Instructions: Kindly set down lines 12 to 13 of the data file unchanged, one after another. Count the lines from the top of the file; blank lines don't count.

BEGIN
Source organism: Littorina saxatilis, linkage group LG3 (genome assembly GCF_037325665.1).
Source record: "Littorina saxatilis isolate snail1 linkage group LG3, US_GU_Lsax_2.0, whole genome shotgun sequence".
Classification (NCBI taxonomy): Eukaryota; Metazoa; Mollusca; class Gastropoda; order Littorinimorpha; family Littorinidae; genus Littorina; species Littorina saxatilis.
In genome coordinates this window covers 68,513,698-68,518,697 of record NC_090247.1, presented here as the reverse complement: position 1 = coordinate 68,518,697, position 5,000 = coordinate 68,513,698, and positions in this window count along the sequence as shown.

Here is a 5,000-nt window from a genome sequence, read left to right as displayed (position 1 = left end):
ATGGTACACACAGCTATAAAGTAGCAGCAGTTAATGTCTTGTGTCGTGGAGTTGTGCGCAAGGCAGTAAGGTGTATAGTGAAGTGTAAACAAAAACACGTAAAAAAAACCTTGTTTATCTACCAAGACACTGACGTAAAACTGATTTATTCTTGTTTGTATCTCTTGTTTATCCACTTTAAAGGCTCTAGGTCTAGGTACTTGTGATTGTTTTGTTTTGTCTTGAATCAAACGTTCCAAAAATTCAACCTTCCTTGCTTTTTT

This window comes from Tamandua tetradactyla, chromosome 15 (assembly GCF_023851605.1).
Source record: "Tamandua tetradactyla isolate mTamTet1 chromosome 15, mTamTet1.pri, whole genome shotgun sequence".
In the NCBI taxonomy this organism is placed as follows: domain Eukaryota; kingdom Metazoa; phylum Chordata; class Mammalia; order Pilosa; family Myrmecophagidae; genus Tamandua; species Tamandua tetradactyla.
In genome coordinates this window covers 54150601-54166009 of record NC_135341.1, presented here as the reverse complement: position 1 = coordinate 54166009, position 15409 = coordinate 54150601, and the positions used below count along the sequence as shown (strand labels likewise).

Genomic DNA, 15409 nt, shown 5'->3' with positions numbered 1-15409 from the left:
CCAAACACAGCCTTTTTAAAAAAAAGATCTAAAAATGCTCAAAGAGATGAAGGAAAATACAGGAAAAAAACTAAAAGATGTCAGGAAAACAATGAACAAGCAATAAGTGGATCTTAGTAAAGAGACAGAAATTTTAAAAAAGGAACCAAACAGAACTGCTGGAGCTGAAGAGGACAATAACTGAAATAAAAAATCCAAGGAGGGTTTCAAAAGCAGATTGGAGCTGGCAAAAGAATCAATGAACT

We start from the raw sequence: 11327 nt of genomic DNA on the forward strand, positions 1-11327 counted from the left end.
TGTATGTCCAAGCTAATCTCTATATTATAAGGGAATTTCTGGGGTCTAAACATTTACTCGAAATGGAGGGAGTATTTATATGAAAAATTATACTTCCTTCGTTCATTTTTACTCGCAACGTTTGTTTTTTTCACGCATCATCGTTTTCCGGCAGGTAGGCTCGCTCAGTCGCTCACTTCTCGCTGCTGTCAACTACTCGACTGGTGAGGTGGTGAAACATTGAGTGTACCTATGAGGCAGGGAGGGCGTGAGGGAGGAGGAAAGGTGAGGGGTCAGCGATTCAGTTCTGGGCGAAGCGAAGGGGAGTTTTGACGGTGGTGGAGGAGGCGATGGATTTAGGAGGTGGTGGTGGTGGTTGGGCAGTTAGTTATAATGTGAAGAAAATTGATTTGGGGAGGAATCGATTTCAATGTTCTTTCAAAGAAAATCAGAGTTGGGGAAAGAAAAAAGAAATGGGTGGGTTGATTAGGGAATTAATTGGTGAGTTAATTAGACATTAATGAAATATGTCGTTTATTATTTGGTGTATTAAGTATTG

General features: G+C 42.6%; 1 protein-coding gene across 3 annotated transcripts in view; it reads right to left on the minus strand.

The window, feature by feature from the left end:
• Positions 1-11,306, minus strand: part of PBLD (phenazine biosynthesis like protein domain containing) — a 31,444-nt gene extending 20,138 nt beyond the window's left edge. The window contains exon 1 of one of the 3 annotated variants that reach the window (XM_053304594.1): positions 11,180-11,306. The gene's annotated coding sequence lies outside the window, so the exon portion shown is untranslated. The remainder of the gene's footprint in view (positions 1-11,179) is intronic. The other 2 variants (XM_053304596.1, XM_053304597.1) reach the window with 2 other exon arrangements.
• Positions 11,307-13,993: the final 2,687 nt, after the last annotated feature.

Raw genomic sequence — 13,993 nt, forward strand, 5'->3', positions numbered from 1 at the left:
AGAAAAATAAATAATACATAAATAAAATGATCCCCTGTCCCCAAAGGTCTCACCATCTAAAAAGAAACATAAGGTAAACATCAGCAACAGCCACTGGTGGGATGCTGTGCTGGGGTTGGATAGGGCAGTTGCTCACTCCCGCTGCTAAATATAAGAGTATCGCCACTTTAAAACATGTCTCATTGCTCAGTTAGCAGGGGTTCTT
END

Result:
CCAAACACAGCCTTTTTAAAAAAAAGATCTAAAAATGCTCAAAGAGATGAAGGAAAATACAGGAAAAAAACTAAAAGATGTCAGGAAAACAATGAACAAGCAATAAGTGGATCTTAGTAAAGAGACAGAAATTTTAAAAAAGGAACCAAACAGAACTGCTGGAGCTGAAGAGGACAATAACTGAAATAAAAAATCCAAGGAGGGTTTCAAAAGCAGATTGGAGCTGGCAAAAGAATCAATGAACT

We start from the raw sequence: 11327 nt of genomic DNA on the forward strand, positions 1-11327 counted from the left end.